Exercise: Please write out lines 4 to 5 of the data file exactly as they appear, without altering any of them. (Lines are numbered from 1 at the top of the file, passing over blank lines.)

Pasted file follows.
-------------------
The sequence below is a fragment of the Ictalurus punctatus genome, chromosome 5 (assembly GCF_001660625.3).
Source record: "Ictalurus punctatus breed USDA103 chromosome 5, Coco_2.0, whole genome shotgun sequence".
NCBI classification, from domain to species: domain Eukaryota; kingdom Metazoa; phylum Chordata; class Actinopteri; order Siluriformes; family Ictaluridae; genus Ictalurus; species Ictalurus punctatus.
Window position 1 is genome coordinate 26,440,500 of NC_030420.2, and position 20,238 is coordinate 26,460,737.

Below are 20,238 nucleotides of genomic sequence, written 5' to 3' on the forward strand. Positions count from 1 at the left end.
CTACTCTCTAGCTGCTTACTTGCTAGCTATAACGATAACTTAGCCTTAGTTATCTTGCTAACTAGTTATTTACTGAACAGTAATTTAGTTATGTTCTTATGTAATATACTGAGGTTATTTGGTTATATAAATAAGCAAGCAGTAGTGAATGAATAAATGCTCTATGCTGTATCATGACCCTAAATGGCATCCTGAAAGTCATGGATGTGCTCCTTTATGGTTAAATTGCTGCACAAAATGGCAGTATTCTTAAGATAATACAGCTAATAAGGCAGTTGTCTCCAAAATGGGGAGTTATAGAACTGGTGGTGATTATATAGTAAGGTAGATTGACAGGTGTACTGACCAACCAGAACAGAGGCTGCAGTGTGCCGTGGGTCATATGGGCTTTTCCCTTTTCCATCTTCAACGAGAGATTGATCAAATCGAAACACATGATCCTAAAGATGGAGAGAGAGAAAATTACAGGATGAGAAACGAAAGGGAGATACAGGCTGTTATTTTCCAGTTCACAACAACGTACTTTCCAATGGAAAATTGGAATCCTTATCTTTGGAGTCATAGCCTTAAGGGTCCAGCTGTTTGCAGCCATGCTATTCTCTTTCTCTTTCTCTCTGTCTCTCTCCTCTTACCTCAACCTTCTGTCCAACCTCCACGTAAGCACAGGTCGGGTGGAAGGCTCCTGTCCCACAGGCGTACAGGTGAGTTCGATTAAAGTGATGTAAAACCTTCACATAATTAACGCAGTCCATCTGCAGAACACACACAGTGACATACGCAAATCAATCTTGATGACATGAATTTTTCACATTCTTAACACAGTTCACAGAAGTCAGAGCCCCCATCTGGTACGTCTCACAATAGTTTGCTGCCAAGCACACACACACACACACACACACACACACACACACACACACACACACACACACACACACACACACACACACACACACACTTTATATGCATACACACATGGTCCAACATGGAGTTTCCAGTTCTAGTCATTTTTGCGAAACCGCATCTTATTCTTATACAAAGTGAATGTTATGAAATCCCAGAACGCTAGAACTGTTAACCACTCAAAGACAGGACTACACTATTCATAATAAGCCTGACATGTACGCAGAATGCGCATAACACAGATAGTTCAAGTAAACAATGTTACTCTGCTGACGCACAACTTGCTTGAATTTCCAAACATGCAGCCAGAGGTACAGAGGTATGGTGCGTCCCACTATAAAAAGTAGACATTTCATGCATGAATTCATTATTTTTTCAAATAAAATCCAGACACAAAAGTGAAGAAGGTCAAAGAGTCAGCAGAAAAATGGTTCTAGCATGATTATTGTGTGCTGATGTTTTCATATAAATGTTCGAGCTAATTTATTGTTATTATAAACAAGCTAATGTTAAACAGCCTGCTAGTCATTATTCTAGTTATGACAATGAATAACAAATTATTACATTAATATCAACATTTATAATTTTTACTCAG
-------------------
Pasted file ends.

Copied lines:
Window position 1 is genome coordinate 26,440,500 of NC_030420.2, and position 20,238 is coordinate 26,460,737.

Below are 20,238 nucleotides of genomic sequence, written 5' to 3' on the forward strand. Positions count from 1 at the left end.